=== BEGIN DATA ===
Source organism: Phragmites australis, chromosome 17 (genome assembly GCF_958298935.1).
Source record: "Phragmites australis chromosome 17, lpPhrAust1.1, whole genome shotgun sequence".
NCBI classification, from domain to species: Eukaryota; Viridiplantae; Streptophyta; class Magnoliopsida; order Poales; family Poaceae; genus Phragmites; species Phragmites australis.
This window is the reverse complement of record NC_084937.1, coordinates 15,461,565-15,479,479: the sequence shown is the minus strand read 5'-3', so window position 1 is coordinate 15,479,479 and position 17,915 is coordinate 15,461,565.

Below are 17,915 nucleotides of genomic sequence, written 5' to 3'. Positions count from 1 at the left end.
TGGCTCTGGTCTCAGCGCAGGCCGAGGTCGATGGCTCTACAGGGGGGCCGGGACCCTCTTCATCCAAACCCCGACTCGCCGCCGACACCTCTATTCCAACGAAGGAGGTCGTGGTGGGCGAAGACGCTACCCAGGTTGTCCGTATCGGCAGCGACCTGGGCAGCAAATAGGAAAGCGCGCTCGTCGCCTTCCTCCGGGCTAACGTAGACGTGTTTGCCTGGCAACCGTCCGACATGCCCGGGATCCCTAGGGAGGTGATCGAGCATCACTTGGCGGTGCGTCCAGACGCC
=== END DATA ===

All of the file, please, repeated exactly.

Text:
Source organism: Phragmites australis, chromosome 17 (genome assembly GCF_958298935.1).
Source record: "Phragmites australis chromosome 17, lpPhrAust1.1, whole genome shotgun sequence".
NCBI classification, from domain to species: Eukaryota; Viridiplantae; Streptophyta; class Magnoliopsida; order Poales; family Poaceae; genus Phragmites; species Phragmites australis.
This window is the reverse complement of record NC_084937.1, coordinates 15,461,565-15,479,479: the sequence shown is the minus strand read 5'-3', so window position 1 is coordinate 15,479,479 and position 17,915 is coordinate 15,461,565.

Below are 17,915 nucleotides of genomic sequence, written 5' to 3'. Positions count from 1 at the left end.
TGGCTCTGGTCTCAGCGCAGGCCGAGGTCGATGGCTCTACAGGGGGGCCGGGACCCTCTTCATCCAAACCCCGACTCGCCGCCGACACCTCTATTCCAACGAAGGAGGTCGTGGTGGGCGAAGACGCTACCCAGGTTGTCCGTATCGGCAGCGACCTGGGCAGCAAATAGGAAAGCGCGCTCGTCGCCTTCCTCCGGGCTAACGTAGACGTGTTTGCCTGGCAACCGTCCGACATGCCCGGGATCCCTAGGGAGGTGATCGAGCATCACTTGGCGGTGCGTCCAGACGCC